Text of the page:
GI: "Government Issue"?

Wilson Gray wilson.gray at RCN.COM
Tue Dec 28 23:21:43 UTC 2004


On Dec 27, 2004, at 5:44 PM, Jonathan Lighter wrote:

> ---------------------- Information from the mail header
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> Sender:       American Dialect Society <ADS-L at LISTSERV.UGA.EDU>
> Poster:       Jonathan Lighter <wuxxmupp2000 at YAHOO.COM>
> Subject:      Re: GI: "Government Issue"?
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>
> Gosh, Wilson, if I had HDAS vol. 1 to hand, I could cite you chapter
> and verse. But I do have anecdotal evidence. The grandfather of a
> friend of mine served in France in the 42nd "Rainbow" Division inWorld
> War I. While still hale and hearty in the early 1970s, he expressed
> surprise that ANYBODY could believe that "G.I." (as an adjective)
> originated in World War II.  He said it stood for "government issue,"
> and was used "all the time" in 1917-18. As in "G.I. shoes," "G.I.
> chow," etc.  (BTW, he knew only two stanzas of "Hinky Dinky Parley
> Vous.")
>
> And documentation backs him up. I especially remember a cartoon
> published in 1918 in a unit newspaper - might have been "The La Treen
> Rumor" - that showed a skinny Santa arriving with a big bag full of
> cans marked "corned willy" (corned beef hash), "goldfish" (canned
> salmon), etc. The drawing bore the caption, "A G.I. Christmas."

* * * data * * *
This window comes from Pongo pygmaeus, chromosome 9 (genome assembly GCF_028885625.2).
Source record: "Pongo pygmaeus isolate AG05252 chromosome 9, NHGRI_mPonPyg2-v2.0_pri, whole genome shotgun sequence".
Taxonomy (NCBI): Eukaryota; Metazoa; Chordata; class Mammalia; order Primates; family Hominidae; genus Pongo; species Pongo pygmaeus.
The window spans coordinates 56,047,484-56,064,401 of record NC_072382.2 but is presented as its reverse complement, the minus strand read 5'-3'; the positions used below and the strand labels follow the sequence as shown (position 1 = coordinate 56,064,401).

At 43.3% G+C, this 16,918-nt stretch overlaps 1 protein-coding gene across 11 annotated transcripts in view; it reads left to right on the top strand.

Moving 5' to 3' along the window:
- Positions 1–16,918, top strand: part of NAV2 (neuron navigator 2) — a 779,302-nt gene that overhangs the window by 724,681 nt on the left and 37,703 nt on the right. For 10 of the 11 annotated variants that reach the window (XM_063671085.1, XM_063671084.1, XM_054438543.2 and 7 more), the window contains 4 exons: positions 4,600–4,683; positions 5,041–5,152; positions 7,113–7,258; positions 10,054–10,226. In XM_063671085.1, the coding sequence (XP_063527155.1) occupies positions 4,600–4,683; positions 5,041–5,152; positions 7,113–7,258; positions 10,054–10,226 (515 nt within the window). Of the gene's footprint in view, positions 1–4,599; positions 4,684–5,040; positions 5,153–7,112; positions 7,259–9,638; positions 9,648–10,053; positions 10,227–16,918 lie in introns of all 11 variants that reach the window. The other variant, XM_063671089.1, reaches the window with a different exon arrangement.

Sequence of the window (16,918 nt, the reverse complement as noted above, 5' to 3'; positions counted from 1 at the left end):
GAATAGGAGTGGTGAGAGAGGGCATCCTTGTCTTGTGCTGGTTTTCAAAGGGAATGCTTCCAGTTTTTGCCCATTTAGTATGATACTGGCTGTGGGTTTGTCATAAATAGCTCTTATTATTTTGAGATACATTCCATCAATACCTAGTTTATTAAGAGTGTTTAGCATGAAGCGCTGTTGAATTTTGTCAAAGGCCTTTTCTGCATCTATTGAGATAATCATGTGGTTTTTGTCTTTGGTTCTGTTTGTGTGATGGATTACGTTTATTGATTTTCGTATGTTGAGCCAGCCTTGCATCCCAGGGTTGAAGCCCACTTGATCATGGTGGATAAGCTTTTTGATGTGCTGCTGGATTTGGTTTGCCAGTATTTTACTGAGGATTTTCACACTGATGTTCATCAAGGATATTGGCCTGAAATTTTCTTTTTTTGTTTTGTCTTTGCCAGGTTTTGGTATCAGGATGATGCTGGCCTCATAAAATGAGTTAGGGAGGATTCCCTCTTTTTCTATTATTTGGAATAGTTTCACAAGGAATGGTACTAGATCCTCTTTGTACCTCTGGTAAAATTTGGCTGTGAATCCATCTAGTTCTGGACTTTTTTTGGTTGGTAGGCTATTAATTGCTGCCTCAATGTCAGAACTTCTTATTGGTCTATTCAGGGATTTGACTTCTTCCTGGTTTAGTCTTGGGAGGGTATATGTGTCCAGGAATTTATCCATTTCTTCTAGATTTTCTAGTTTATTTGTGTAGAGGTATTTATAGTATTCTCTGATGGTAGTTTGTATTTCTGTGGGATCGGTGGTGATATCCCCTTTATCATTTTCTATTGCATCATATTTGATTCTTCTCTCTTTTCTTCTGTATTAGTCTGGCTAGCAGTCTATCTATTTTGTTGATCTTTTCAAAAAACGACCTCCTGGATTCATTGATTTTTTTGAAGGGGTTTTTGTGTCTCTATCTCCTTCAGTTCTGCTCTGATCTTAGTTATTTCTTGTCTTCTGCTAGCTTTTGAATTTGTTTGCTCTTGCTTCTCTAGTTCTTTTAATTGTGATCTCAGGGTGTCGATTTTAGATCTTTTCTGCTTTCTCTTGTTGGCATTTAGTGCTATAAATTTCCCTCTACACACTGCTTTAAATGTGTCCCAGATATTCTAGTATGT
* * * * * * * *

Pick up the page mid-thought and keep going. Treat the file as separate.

>
> Earliest cite of the noun ("a soldier") seems to be from West Point,
> late '30s.  Earlier editions of the West Point yearbook "The Howitzer"
> offer "G.I." adj. as "government issue."
>
> The earliest sense of the abbreviation, however, in print in 1906 and
> in use through both World Wars, was "galvanized iron," applied
> especially to buckets and garbage cans.
>
> You just ain't old enough, man !
>
> JL

I guess that the phrase, "government issue," had simply died out by my
day, though "G.I. can" still lives or, perhaps, lived, in my day. But
it was applied only to 40-gallon-sized, galvanized-iron garbage cans.
And "S.O.P." was sometimes used instead of "G.I." in some instances,
e.g. "that's not G.I./S.O.P." with respect to a locker that wouldn't
pass inspection. But even a person who said "... not S.O.P." would
advise, "You'd better G.I. that/get that G.I.'d."

BTW, there was also a kind of shapeless, soft, cloth cap, such as the
marines wear in starched form, issued to us, but which we were
forbidden to wear, unless we were pulling some labor-intensive duty
like K.P. This cap was called a "[kei pi]" cap. Naturally, I assumed
that this was "K.P. cap." But then, I flashed on the possibility that
the name of this was actually   "_k├ępi_ cap." Any thoughts?

-Wilson

>
> Wilson Gray <wilson.gray at RCN.COM> wrote:
> ---------------------- Information from the mail header
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> Sender: American Dialect Society
> Poster: Wilson Gray
> Subject: GI: "Government Issue"?
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> --------
>
> Is there any evidence of any kind, even anecdotal, to support the claim
> that "GI" means or once meant "government issue"? During my time in the
> military, I never once heard the term, "government issue," (and yes, I
> *was* listening for it) used by anyone to designate or to refer to
> anything. Terms actually used were "Army issue" or "military issue" or
> "regular/regulation issue" and these were never abbreviated to "AI" or
> "MI" or "RI." On the other hand, "GI" was universally used in a million
> different contexts, e.g.
>
> GI beans and GI gravy!
> Gee, I wish I'd joined the Navy!
> Sound off!
> etc.
>
> -Wilson Gray
>
>
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